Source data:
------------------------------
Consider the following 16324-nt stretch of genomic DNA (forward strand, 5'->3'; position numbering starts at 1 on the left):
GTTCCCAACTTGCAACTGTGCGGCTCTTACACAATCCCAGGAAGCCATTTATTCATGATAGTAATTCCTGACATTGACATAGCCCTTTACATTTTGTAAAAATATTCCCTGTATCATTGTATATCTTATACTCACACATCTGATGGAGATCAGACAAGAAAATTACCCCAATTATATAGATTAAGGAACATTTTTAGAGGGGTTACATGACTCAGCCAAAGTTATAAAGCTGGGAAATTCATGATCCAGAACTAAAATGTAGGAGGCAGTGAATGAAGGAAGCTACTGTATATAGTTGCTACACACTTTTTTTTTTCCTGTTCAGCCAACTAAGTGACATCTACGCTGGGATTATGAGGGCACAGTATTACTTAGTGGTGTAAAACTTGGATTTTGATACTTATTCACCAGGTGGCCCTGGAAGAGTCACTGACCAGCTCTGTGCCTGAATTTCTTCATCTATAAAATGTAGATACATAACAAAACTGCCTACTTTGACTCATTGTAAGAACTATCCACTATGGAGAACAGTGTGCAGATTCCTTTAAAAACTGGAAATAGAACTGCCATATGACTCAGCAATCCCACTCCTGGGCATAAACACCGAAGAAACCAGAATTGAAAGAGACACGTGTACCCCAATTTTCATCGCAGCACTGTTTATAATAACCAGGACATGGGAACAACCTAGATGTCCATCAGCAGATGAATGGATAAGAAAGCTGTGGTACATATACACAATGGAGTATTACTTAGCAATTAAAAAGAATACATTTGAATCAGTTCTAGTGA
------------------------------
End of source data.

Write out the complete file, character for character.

Consider the following 16324-nt stretch of genomic DNA (forward strand, 5'->3'; position numbering starts at 1 on the left):
GTTCCCAACTTGCAACTGTGCGGCTCTTACACAATCCCAGGAAGCCATTTATTCATGATAGTAATTCCTGACATTGACATAGCCCTTTACATTTTGTAAAAATATTCCCTGTATCATTGTATATCTTATACTCACACATCTGATGGAGATCAGACAAGAAAATTACCCCAATTATATAGATTAAGGAACATTTTTAGAGGGGTTACATGACTCAGCCAAAGTTATAAAGCTGGGAAATTCATGATCCAGAACTAAAATGTAGGAGGCAGTGAATGAAGGAAGCTACTGTATATAGTTGCTACACACTTTTTTTTTTCCTGTTCAGCCAACTAAGTGACATCTACGCTGGGATTATGAGGGCACAGTATTACTTAGTGGTGTAAAACTTGGATTTTGATACTTATTCACCAGGTGGCCCTGGAAGAGTCACTGACCAGCTCTGTGCCTGAATTTCTTCATCTATAAAATGTAGATACATAACAAAACTGCCTACTTTGACTCATTGTAAGAACTATCCACTATGGAGAACAGTGTGCAGATTCCTTTAAAAACTGGAAATAGAACTGCCATATGACTCAGCAATCCCACTCCTGGGCATAAACACCGAAGAAACCAGAATTGAAAGAGACACGTGTACCCCAATTTTCATCGCAGCACTGTTTATAATAACCAGGACATGGGAACAACCTAGATGTCCATCAGCAGATGAATGGATAAGAAAGCTGTGGTACATATACACAATGGAGTATTACTTAGCAATTAAAAAGAATACATTTGAATCAGTTCTAGTGA